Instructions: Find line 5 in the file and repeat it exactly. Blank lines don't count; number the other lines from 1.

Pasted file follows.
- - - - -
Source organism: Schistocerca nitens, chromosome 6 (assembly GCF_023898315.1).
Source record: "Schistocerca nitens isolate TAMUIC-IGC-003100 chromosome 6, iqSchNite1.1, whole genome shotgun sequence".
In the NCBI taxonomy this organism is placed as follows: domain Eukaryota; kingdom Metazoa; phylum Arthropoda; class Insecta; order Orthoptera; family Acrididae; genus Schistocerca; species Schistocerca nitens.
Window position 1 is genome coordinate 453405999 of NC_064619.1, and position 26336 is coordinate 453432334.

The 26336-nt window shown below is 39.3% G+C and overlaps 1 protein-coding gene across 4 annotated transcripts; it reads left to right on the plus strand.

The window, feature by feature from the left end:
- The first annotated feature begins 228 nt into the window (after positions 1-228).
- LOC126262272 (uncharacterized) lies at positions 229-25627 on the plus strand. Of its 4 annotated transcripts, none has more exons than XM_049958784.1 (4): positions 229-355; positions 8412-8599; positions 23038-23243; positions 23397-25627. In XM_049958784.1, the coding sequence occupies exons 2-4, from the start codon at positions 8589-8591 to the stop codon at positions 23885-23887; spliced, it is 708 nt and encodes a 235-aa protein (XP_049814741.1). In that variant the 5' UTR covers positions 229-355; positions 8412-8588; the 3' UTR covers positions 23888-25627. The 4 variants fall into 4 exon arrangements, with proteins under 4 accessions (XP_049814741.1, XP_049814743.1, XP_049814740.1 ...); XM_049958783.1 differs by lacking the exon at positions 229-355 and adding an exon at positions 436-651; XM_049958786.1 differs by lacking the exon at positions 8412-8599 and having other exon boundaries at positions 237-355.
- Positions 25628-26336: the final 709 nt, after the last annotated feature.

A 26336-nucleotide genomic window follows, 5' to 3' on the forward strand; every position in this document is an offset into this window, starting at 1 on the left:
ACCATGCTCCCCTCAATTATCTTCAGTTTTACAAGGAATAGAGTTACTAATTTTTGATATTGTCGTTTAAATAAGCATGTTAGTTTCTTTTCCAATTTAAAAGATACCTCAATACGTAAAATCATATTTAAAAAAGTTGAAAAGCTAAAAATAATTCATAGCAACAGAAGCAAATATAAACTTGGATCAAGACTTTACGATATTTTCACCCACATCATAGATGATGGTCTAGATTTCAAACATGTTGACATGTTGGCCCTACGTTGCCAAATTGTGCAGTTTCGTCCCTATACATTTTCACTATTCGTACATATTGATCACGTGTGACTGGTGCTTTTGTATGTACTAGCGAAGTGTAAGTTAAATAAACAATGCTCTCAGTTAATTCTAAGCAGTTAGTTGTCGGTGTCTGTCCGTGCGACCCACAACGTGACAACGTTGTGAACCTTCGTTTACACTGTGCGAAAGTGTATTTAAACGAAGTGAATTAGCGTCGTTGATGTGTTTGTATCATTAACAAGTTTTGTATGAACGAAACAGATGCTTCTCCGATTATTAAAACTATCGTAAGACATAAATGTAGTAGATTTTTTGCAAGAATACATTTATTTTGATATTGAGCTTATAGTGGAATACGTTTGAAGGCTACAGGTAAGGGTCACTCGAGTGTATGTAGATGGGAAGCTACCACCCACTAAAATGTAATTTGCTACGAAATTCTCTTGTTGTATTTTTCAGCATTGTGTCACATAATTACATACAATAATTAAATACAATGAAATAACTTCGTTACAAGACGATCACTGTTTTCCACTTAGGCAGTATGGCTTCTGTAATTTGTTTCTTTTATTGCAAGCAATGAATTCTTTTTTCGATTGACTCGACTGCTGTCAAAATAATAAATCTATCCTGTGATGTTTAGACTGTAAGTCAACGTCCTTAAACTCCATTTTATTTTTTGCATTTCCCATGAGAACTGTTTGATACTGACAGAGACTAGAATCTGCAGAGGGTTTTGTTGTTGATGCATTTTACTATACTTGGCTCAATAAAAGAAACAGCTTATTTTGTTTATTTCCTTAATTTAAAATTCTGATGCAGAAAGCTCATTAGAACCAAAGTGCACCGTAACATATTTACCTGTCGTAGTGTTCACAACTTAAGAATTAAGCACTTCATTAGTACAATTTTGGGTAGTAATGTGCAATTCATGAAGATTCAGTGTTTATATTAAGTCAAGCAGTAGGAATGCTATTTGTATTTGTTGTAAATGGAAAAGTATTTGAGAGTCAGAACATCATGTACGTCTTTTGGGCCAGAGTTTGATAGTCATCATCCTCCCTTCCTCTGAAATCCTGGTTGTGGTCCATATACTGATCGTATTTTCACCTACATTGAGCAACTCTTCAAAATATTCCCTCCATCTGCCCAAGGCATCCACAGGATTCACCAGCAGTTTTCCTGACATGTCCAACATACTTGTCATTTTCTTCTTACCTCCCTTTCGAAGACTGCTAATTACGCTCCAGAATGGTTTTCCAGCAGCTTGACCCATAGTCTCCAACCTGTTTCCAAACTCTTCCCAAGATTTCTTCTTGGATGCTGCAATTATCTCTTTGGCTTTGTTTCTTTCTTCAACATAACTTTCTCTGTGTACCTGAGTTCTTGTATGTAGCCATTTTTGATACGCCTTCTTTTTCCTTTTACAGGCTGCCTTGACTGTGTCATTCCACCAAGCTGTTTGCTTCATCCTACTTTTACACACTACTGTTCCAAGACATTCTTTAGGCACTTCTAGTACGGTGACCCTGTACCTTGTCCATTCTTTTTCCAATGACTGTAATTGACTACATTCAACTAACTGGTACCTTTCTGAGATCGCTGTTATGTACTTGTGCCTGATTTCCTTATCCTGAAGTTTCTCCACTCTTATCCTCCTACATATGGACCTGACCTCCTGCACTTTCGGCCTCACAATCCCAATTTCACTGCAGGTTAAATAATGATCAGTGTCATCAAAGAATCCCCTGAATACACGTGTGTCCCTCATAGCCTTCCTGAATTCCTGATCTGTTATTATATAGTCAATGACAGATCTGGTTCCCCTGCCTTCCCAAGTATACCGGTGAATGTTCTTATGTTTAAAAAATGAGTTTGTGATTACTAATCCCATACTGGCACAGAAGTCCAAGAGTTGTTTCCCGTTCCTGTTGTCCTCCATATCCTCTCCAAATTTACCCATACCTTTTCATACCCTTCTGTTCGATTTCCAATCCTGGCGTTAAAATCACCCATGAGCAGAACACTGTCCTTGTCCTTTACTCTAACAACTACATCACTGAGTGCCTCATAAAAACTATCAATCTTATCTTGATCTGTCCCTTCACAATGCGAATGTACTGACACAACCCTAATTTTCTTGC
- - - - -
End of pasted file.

The 26336-nt window shown below is 39.3% G+C and overlaps 1 protein-coding gene across 4 annotated transcripts; it reads left to right on the plus strand.